The Light Roller: Let's cherish the memory of Kevin Pietersen… but then move on
Diary of a cricket obsessive
Will Gore is Deputy Managing Editor of The Independent, i, Independent on Sunday and the London Evening Standard. He writes a range of topics, including weekly columns about media ethics (having previously worked in press regulation), and cricket (having once been able to bowl a devilish googly). He reviews books for the Independent on Sunday.
Tuesday 25 February 2014
KP made the impossible seem possible
Typical. You nip outside for a quick fag and a stretch and by the time you get back the world has turned.
Flower gone. Pietersen gone. The ECB gone mad?
Coaches come and go of course. They don’t generally epitomise cricket teams in the way that they can in football. But when it comes to great players, there is always that hope that they will carry on and on.
Pietersen’s case is an odd and divisive one, which will no doubt be played out in more detail as the current generation of players turn their ghostly hands to autobiography in the coming years. But for sheer edge of the seat excitement and unpredictability, he will be hugely missed.
In 2005 I had tickets to the Sunday of the Lord’s Test against Australia. It rained until tea, with England on the verge of losing and the Ashes seemingly Oz-bound yet again. When the sun came out, England's 8, 9, 10 and 11 were all out for ducks and the match was duly lost; but Pietersen, on debut, smote Shane Warne into the stands and gave every spectator in the ground hope. It was a hope on which the fulfilment of that summer was built.
Ultimately, Pietersen made the impossible seem possible. He made Warne look mortal; he made Murali look silly; and he is the only batsman I have ever seen who could treat Dale Steyn like a net bowler.
Indeed, the moment of Pietersen’s batting I will remember most brightly is a swatted straight drive on the walk against Steyn at Headingly in 2012. If the ball had hit Steyn it would have killed him; as it was, the shot left him blinking like a little boy. Pietersen’s brilliant century that day was scored at the height of the text-message saga which led to his temporary breach with the team. It was an innings and a context that summed him up perfectly.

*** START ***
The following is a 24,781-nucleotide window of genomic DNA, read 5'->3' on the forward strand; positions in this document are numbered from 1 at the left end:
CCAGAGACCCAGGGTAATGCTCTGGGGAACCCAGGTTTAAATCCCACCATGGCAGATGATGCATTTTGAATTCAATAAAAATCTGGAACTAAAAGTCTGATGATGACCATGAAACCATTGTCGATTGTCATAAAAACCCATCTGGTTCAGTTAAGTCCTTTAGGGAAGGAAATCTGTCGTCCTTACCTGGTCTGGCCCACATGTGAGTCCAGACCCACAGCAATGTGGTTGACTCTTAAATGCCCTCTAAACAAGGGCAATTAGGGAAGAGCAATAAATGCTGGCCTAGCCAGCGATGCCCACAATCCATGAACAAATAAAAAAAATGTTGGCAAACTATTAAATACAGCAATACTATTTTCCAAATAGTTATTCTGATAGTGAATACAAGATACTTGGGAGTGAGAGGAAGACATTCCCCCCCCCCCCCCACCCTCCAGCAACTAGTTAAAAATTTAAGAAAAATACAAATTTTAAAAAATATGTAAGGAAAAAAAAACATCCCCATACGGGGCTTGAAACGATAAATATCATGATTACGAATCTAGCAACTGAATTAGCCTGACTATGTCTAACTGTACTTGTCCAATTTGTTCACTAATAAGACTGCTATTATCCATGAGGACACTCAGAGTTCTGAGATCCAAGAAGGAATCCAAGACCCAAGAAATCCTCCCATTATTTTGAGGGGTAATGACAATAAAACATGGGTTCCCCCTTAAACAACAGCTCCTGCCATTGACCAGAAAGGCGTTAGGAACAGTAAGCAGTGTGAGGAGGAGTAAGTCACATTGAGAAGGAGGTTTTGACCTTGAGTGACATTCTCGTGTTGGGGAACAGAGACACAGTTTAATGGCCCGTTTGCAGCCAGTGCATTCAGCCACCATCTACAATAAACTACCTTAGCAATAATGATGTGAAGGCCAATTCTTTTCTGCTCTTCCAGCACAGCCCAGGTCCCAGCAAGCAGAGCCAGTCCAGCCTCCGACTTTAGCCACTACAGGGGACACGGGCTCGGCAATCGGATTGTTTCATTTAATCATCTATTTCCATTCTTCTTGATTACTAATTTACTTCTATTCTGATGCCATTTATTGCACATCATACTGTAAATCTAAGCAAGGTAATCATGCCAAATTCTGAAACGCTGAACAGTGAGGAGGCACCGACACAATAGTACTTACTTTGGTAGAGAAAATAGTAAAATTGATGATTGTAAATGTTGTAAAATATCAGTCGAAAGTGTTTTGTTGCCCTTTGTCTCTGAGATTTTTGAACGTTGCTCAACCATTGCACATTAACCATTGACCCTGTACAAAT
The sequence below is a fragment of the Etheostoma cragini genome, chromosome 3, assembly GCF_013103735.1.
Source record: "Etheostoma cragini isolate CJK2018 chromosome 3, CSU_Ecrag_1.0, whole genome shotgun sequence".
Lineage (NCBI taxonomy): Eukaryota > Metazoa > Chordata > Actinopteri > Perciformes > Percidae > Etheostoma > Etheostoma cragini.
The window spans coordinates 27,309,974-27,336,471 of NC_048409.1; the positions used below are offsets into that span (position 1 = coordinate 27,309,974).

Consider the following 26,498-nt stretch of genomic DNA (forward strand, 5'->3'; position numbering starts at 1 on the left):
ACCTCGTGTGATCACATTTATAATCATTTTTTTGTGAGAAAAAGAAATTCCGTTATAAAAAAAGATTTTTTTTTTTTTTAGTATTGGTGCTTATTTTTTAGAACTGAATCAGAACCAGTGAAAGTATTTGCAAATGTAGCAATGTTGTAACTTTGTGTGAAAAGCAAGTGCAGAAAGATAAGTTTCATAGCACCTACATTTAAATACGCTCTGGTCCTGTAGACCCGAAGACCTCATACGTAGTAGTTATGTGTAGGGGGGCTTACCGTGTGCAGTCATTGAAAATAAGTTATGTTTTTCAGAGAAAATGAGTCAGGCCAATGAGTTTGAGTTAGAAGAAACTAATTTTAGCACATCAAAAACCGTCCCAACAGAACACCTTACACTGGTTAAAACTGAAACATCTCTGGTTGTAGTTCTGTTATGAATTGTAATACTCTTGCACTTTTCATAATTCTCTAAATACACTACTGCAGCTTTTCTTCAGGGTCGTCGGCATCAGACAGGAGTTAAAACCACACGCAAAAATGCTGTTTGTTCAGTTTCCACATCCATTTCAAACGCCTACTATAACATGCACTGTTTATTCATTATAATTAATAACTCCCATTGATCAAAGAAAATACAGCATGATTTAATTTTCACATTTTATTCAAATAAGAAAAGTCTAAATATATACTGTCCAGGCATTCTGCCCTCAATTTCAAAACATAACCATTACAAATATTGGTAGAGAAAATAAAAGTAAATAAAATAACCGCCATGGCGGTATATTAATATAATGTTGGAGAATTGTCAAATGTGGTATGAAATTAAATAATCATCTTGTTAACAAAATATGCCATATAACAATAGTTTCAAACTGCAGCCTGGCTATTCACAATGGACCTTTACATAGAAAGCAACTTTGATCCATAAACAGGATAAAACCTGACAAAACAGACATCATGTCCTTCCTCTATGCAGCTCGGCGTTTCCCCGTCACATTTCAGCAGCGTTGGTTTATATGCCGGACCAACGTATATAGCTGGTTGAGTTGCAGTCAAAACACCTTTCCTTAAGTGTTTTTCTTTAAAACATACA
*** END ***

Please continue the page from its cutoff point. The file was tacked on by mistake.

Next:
As Australia rise again, India are in the doldrums with England
There is no point being too morose about Pietersen. Teams move on, circles turn. Australia’s return to winning ways shows that only too clearly.
India meanwhile, are in the ditch with England, having been beaten by New Zealand in a test series for the first time in over a decade. The fact that Zaheer Khan is still leading the attack at the age of 35 suggests that bowling resources in India are at a truly low ebb: the consequence of too much emphasis on short-form cricket.
On the other hand, Brendon McCullum's triple hundred in the Wellington test last week was particularly heartening, not least in showing how much test cricket means to a man who could easily have been lost to the world of Twenty20. It was, after all, not a match-winning innings but a series-winning one by virtue of enabling New Zealand to come back from a seemingly impossible position to secure a draw. If Mitchell Johnson is the player of the winter, McCullum's innings is the best one-off performance.
Bravo to England’s women and to Afghanistan
The ensnarement of international cricket by the three major national boards in the past few weeks was possibly inevitable, given the long-standing inadequacies of the status quo: but it doesn’t mean that the current solution will itself be long-lasting. There are too many egos at play to imagine there will not be further ructions as the game moves ever onwards to the high altar of mammon.
Nevertheless, two other recent developments show that at least some of those in positions of authority are running things with aplomb. First, the full professionalisation of the England women’s team came as a hugely welcome step and ought to allow for the further advancement of cricket as a sport played widely by both sexes. In terms of inculcating girls as well as boys with a love of the game, it is (in this all too often gender-demarcated world) crucial for the women’s team to have the highest profile possible.
Second, the Asia Cup begins today with Afghanistan participating for the first time. When you stop to consider what that country has been through in recent times, it is truly a miracle. And what is more, they will not be pushovers. If they can pull off a win, most probably at the expense of Bangladesh, there really might be some trembling in cricket’s old order.
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